What Remains of Edith Finch is the kind of game that makes the phrase ‘visual feast’ feel appropriate again, as opposed to just breathless enthusiasm for CGI battle scenes in quoted four-star reviews on superhero movie posters. There is so much wonderful and surprising detail, both ostentatious and subtle, in the rooms that make up its impossible, wonderful house of dreams and death.
So much that it’s very easy to miss things that tell extra stories – the sweetest and most powerful stories, and also the stories that the Finch family told each other.
Edith Finch is simultaneously one overarching tale of the generations-long tragedy and farce that afflicted the Finch family, and an anthology of tales about how its various members met their messy, heartbreaking, whimsical or hilarious ends. (It’s a much funnier game than it’s sometimes given credit for, but that’s another story). Latter-day descendant Edith’s narration is the main link between these disparate tales of death, but a quiet treasure hunt of small details also provides vital and rewarding connective tissue. It’s this stuff that does the heavy lifting of showing what the Finches meant to each other, as well as painting a clearer picture of their own characters.
MILD SPOILER WARNING for various mid-game events below, but not the ending.
Hidden in a darkened alcove of the bunker Walter spent most of his life in is the crutch that his older sister Barbara used to fend off apparent attackers.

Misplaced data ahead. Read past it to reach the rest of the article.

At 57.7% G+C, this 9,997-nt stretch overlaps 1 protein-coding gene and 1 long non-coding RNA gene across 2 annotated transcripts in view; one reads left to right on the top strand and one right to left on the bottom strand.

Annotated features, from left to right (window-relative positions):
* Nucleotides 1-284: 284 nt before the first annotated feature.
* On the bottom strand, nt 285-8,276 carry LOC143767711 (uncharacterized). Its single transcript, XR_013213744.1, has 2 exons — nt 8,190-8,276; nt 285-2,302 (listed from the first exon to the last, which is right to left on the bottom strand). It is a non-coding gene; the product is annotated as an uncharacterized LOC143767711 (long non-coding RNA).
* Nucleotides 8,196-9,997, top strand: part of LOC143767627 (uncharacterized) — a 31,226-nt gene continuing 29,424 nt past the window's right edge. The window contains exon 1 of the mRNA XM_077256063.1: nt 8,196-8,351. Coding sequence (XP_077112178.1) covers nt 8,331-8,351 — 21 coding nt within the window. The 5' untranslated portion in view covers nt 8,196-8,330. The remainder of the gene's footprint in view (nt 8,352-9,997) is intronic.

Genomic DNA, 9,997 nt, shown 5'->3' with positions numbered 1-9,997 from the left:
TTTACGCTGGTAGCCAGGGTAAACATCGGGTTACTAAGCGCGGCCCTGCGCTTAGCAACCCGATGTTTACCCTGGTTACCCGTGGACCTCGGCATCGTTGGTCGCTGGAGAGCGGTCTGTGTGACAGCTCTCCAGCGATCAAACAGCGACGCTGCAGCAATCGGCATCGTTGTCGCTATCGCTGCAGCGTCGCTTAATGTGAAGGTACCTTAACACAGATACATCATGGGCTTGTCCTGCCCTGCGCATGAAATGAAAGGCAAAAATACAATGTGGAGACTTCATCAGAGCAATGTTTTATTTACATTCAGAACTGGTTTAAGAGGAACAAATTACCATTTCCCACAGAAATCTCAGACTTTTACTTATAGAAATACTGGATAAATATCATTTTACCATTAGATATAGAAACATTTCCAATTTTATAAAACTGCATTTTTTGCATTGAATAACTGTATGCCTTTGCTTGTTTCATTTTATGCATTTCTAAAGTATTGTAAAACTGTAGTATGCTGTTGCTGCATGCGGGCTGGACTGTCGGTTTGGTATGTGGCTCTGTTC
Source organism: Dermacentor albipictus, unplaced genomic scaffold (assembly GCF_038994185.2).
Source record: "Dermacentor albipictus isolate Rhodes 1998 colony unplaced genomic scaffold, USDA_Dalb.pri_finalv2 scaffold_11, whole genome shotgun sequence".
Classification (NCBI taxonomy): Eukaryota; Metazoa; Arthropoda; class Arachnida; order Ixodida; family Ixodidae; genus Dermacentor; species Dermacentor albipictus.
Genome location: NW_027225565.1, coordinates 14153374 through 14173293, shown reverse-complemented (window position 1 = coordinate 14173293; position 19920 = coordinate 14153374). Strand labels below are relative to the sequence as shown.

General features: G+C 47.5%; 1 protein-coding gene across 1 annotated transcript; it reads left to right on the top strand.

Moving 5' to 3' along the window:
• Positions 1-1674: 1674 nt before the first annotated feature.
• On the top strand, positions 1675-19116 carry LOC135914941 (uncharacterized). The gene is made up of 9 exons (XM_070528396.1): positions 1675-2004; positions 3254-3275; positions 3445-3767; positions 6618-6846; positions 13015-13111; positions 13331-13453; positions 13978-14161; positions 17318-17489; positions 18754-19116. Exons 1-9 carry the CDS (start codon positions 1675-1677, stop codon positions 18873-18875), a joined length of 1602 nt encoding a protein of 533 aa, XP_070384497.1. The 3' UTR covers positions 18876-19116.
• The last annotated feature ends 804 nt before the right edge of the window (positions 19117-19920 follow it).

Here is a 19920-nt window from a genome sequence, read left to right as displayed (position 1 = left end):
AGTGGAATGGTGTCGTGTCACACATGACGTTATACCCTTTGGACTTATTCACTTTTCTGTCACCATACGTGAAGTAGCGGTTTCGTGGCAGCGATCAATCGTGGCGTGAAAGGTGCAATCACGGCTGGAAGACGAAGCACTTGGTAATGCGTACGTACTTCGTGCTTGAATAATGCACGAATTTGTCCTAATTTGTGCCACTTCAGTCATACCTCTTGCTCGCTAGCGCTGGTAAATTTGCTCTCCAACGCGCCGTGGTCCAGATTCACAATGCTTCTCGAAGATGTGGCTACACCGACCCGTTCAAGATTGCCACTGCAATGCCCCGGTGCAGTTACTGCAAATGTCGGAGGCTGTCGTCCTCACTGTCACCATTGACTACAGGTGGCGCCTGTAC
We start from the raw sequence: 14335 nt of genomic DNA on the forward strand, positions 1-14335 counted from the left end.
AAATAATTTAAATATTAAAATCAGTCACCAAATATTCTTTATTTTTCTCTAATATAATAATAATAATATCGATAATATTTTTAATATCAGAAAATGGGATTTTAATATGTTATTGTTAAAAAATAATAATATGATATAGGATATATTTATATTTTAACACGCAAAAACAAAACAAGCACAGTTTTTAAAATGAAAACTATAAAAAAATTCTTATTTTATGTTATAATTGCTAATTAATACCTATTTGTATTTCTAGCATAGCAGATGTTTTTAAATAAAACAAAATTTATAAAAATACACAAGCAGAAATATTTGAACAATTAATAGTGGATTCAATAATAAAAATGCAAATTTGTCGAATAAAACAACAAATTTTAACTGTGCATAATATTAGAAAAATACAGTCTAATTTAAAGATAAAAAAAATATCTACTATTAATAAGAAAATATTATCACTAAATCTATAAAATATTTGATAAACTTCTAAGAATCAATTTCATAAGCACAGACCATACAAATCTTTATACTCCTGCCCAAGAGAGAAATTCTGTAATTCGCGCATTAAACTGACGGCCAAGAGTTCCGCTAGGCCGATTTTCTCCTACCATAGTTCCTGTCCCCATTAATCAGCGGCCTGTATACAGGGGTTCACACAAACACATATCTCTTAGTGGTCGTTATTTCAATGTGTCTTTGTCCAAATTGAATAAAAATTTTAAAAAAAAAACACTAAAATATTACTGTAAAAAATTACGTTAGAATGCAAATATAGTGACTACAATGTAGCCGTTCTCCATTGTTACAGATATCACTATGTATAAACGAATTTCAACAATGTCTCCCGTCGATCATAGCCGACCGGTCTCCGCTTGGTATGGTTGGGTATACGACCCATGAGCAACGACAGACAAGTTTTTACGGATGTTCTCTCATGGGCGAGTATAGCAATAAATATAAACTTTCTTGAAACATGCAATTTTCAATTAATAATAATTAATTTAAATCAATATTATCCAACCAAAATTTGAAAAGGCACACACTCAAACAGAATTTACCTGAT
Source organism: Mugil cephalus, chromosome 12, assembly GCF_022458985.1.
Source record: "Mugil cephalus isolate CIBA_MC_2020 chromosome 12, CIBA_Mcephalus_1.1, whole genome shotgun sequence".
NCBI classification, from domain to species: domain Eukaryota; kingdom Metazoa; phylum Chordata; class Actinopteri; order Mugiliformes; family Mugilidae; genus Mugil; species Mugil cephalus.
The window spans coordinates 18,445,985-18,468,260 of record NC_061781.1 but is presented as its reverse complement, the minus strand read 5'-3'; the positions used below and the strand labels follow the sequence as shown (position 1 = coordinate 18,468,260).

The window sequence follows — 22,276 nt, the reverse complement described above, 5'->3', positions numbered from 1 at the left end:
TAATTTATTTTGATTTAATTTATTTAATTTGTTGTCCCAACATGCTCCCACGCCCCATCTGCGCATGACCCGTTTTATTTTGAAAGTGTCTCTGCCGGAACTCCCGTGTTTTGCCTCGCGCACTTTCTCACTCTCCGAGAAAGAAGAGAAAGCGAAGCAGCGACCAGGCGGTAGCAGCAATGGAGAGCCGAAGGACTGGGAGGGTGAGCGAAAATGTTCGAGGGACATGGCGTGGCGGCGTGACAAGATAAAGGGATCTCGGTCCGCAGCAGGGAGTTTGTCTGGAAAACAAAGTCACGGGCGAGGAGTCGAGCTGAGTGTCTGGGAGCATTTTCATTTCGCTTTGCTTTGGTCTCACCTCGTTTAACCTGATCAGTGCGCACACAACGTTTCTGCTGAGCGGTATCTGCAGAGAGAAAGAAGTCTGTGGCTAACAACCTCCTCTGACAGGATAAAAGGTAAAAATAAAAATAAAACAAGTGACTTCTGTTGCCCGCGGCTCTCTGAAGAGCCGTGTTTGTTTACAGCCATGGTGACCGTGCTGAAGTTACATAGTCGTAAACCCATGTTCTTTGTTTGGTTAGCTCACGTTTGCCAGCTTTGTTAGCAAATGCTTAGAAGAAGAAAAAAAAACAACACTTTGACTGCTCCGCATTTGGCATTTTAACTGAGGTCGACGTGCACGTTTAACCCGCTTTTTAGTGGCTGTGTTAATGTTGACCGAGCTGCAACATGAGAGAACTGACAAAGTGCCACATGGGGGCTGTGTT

Tiny, tiny inside Walter’s gravestone, one of the model train figures he whiled away decades building.
Tucked away amongst Sam’s grotesque collection of hunting trophies and army paraphernalia is a toy astronaut stood next to a Lego soldier – a memory of his long-dead brother Calvin, who so longed to fly.
There’s also a stuffed cat – the same cat, perhaps, that his even longer dead, never-met sister Molly saw and dreamed of being on her last night?
And, among the few signs that he shared his monstrous room-cum-hunting lodge with someone else, a jewellery stand belonging to his wife Kay – made from deer antlers. The same deer, perhaps, that caused Sam’s arguably deserved death.
In Milton’s tranquil artist’s tower, the boat his brother Lewis later imagines sailing away on.
In Lewis’ remarkable far-away kingdom fantasy, the whale that his woefully short-lived uncle Gregory played with in the bath.
And, in Edie’s room, paper sculptures of everything her family saw, made, imagined and cared about.
There is so much more – not just the links between the people, but also recurrent motifs, callbacks, sly telegraphing. A vast and intricate assembly of detail, warmth and character. This is a short story game, but it’s one that deeply rewards a second play, pre-armed with knowledge of who those people were and how they died, now able to see what all those hidden details really mean.